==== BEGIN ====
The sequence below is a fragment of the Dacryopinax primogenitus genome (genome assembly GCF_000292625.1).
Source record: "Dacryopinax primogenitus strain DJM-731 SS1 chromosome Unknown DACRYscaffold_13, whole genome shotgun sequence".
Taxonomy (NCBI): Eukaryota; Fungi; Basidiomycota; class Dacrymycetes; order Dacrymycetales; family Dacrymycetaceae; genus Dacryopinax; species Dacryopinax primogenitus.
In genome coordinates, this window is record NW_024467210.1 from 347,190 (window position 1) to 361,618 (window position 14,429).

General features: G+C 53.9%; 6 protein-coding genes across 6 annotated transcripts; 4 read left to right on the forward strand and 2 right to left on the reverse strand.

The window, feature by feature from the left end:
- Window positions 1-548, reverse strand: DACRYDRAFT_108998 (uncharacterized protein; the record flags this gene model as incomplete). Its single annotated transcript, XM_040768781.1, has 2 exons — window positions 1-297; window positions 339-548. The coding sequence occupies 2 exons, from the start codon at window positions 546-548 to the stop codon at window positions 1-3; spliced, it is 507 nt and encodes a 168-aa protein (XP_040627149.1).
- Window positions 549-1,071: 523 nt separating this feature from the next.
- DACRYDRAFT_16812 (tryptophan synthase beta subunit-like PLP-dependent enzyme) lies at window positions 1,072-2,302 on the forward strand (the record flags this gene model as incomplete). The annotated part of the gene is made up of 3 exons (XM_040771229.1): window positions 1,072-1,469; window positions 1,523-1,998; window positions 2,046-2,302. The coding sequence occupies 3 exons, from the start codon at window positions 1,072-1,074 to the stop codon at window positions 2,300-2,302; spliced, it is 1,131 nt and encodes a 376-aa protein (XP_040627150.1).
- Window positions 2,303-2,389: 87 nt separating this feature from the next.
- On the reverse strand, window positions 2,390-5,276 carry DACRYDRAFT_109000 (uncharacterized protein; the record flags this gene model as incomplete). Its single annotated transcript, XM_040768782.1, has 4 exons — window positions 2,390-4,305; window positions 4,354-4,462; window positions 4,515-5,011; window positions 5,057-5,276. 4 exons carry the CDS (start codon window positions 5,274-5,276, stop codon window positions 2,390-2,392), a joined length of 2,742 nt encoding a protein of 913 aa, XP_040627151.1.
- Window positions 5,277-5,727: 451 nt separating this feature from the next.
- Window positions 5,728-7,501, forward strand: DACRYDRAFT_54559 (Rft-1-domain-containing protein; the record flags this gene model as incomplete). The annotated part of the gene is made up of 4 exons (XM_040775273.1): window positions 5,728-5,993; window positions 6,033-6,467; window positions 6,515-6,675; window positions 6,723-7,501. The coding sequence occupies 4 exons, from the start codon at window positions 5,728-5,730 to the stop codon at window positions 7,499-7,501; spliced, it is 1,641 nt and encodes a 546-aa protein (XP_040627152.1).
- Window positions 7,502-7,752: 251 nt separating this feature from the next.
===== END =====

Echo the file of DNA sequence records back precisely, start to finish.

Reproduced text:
The sequence below is a fragment of the Dacryopinax primogenitus genome (genome assembly GCF_000292625.1).
Source record: "Dacryopinax primogenitus strain DJM-731 SS1 chromosome Unknown DACRYscaffold_13, whole genome shotgun sequence".
Taxonomy (NCBI): Eukaryota; Fungi; Basidiomycota; class Dacrymycetes; order Dacrymycetales; family Dacrymycetaceae; genus Dacryopinax; species Dacryopinax primogenitus.
In genome coordinates, this window is record NW_024467210.1 from 347,190 (window position 1) to 361,618 (window position 14,429).

General features: G+C 53.9%; 6 protein-coding genes across 6 annotated transcripts; 4 read left to right on the forward strand and 2 right to left on the reverse strand.

The window, feature by feature from the left end:
- Window positions 1-548, reverse strand: DACRYDRAFT_108998 (uncharacterized protein; the record flags this gene model as incomplete). Its single annotated transcript, XM_040768781.1, has 2 exons — window positions 1-297; window positions 339-548. The coding sequence occupies 2 exons, from the start codon at window positions 546-548 to the stop codon at window positions 1-3; spliced, it is 507 nt and encodes a 168-aa protein (XP_040627149.1).
- Window positions 549-1,071: 523 nt separating this feature from the next.
- DACRYDRAFT_16812 (tryptophan synthase beta subunit-like PLP-dependent enzyme) lies at window positions 1,072-2,302 on the forward strand (the record flags this gene model as incomplete). The annotated part of the gene is made up of 3 exons (XM_040771229.1): window positions 1,072-1,469; window positions 1,523-1,998; window positions 2,046-2,302. The coding sequence occupies 3 exons, from the start codon at window positions 1,072-1,074 to the stop codon at window positions 2,300-2,302; spliced, it is 1,131 nt and encodes a 376-aa protein (XP_040627150.1).
- Window positions 2,303-2,389: 87 nt separating this feature from the next.
- On the reverse strand, window positions 2,390-5,276 carry DACRYDRAFT_109000 (uncharacterized protein; the record flags this gene model as incomplete). Its single annotated transcript, XM_040768782.1, has 4 exons — window positions 2,390-4,305; window positions 4,354-4,462; window positions 4,515-5,011; window positions 5,057-5,276. 4 exons carry the CDS (start codon window positions 5,274-5,276, stop codon window positions 2,390-2,392), a joined length of 2,742 nt encoding a protein of 913 aa, XP_040627151.1.
- Window positions 5,277-5,727: 451 nt separating this feature from the next.
- Window positions 5,728-7,501, forward strand: DACRYDRAFT_54559 (Rft-1-domain-containing protein; the record flags this gene model as incomplete). The annotated part of the gene is made up of 4 exons (XM_040775273.1): window positions 5,728-5,993; window positions 6,033-6,467; window positions 6,515-6,675; window positions 6,723-7,501. The coding sequence occupies 4 exons, from the start codon at window positions 5,728-5,730 to the stop codon at window positions 7,499-7,501; spliced, it is 1,641 nt and encodes a 546-aa protein (XP_040627152.1).
- Window positions 7,502-7,752: 251 nt separating this feature from the next.